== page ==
Indigofera is a genus of flowering plants characterised by a fringe of hairs along the upper margins of the keel petals of the flowers. There are forked hairs on some plant parts.
Flowers that are not radially symmetric, including all the Fabaceae or pea family flowers and therefore also the Indigofera genus, are called zygomorphic. They have petals of different shape in the same flower. Daisies being radially symmetric, are called actinomorphic.
The lower two petals of an Indigofera flower together form the keel. The upper petal at the back is called the banner, the two lateral ones are the wings. The five sepals, usually green and sometimes hairy, subtend the corolla of five petals. The sepals that form the calyx have no shape differences among them, forming a radially symmetric calyx.
The cerise flowers in the picture grow in a dense raceme. Raceme means that the flowers are spaced or clustered up a central, main flower stalk, with pedicels or little individual stalks attaching each flower.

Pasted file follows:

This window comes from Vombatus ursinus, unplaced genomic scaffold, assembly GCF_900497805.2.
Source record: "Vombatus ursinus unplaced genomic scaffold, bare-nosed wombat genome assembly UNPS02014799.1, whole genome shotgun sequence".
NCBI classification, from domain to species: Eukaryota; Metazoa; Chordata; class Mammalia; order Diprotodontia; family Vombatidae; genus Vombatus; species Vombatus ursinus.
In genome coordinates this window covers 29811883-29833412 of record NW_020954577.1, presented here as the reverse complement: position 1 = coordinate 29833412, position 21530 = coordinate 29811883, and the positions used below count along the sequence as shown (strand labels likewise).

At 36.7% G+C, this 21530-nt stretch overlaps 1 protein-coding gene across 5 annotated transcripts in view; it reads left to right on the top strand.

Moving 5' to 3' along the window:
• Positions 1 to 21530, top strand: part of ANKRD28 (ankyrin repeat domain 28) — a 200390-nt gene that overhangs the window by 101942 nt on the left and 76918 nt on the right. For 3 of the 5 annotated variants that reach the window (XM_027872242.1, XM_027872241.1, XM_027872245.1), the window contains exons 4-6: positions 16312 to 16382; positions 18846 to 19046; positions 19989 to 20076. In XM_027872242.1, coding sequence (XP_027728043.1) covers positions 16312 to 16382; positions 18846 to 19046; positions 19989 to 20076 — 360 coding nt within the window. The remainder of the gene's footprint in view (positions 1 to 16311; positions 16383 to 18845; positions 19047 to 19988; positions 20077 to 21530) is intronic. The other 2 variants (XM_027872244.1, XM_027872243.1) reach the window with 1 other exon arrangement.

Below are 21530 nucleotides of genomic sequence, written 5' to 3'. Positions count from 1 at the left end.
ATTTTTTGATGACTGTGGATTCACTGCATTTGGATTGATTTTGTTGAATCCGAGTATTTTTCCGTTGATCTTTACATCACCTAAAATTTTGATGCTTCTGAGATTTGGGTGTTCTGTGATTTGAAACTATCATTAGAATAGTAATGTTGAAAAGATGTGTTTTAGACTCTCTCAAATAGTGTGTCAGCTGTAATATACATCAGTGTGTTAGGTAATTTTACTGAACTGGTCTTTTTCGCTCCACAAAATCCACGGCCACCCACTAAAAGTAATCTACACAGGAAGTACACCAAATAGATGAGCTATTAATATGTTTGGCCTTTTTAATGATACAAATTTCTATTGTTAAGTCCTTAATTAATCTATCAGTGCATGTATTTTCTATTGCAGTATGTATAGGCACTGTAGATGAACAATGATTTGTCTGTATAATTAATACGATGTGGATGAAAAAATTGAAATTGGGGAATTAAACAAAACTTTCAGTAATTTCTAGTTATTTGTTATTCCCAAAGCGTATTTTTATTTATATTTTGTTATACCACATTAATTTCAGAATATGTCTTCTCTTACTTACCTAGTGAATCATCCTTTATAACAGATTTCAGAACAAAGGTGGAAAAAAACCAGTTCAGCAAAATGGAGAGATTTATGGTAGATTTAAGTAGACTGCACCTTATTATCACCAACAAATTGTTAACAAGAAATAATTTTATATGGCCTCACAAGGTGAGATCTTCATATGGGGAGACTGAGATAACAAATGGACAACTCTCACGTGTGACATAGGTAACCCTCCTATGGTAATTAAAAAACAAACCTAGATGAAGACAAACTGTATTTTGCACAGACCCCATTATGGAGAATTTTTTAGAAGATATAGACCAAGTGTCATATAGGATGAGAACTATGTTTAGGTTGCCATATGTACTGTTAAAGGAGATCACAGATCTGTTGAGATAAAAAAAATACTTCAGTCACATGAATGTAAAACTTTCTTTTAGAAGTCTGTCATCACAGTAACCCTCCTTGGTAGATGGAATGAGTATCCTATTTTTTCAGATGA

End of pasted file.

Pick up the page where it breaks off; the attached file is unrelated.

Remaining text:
All Indigofera leaves are compound, but some have more pairs of lateral leaflets.
The leaves on the Indigofera dimidiata plant in picture have three wavy, rounded leaflets. The plant is found in montane grassland in South Africa, Lesotho and Zimbabwe to Malawi. It is seen flowering here in the Mkhomazi Wilderness Area of the KwaZulu-Natal Drakensberg in January. The normal blooming season is summer (iSpot; Wikipedia; www.zimbabweflora.co.zw).